Postpartum Depression and Anxiety: What You Need to Know!
“I have all but 4 of the risk factors! Why didn’t I hear about this during my pregnancy?? I could have prepared myself”
If you are experiencing postpartum depression and/or anxiety, you are not alone. 1 out of every 4 or 5 women will experience it in the first year after childbirth.
You are also not to blame! You did not bring this on yourself!
Having a baby is the biggest change a woman will experience in her lifetime.
- She is suddenly responsible for keeping another human alive, 24 hours a day.
- Her sleep is interrupted; she will feel sleep deprived.
- She may be in pain.
- Her hormones are shifting after giving birth.
- She has lost the freedom to come and go as she pleases.
- She has lost her former identity.
- Her schedule is no longer predictable or structured.
ALL new mothers are overwhelmed! Caring for a newborn is a big job. It is no wonder this can be a high risk time for the flare-up of anxiety and depression.
What are the risk factors?
There are predisposing factors that can make this time of adjustment even more of a challenge. These include:
- lack of available support people in her life.
- marital tension.
- a demanding, colicky or “high-needs” baby.
- being a perfectionist.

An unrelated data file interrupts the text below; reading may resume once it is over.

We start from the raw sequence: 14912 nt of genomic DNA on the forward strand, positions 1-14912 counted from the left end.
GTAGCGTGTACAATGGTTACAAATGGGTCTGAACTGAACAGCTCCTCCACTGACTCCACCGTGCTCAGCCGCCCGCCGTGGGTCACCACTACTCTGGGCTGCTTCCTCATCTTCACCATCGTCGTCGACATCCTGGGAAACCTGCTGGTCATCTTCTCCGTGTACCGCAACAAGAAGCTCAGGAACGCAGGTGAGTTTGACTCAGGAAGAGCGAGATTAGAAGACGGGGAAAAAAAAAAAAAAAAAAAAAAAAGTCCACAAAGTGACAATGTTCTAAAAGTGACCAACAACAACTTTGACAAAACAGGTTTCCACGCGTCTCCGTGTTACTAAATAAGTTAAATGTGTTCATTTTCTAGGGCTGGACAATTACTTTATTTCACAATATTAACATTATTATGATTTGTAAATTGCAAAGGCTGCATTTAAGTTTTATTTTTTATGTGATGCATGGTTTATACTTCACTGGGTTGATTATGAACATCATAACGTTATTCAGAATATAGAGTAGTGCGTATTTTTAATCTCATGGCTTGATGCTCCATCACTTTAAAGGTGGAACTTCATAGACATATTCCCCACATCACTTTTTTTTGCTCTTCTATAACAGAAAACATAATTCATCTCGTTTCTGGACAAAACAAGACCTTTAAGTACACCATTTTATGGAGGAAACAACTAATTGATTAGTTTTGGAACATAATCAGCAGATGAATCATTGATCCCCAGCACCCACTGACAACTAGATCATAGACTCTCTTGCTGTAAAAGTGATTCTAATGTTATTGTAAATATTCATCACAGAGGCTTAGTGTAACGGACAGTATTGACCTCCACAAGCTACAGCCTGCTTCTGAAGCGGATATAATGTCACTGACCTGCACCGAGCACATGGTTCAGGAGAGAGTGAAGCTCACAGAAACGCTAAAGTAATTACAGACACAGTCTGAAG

- previous history of depression or anxiety.
- a difficult pregnancy.
- a traumatic birth.
- mothers of multiples (see this fact sheet).
- additional major life stressor (e.g. financial problems, ill family members.)
- history of trauma or abuse.
- history of loss (e.g. miscarriage, stillbirth, death of a loved one.)
What can help:
- Talk with your loved ones or a trusted friend about how you are feeling.
- Speak to your healthcare provider and ask for help.
- Find a support group in your area.
- Be good to yourself; take time to care for yourself.
- Do some physical exercise.
- Ask for and accept help with household tasks.
- Rest as much as you are able.
- Try to have a healthy diet.
- Take medications as prescribed by your doctor.
To learn about the symptoms of postpartum depression and anxiety, visit these posts from the Postpartum Progress website:
If you or someone you love is suffering, please talk to someone.
Want to read more? Click here to read about Tamara’s Journey through Postpartum Depression and learn what was helpful in her recovery.
References and More Information:
- “Frequently Asked Questions About Postpartum Depression.” Postpartum Progress. N.p., n.d. Web.
- Haddon, Lynda P. “Postpartum Depression and Mothers of Multiples.” N.p.: Multiple Births Canada, 2007. Print.
- “The Postpartum Journey.” Pacific Post Partum Support Society. N.p., n.d. Web.
Cindy and Jana are Registered Nurses and International Board Certified Lactation Consultants who have assisted over 20,000 families.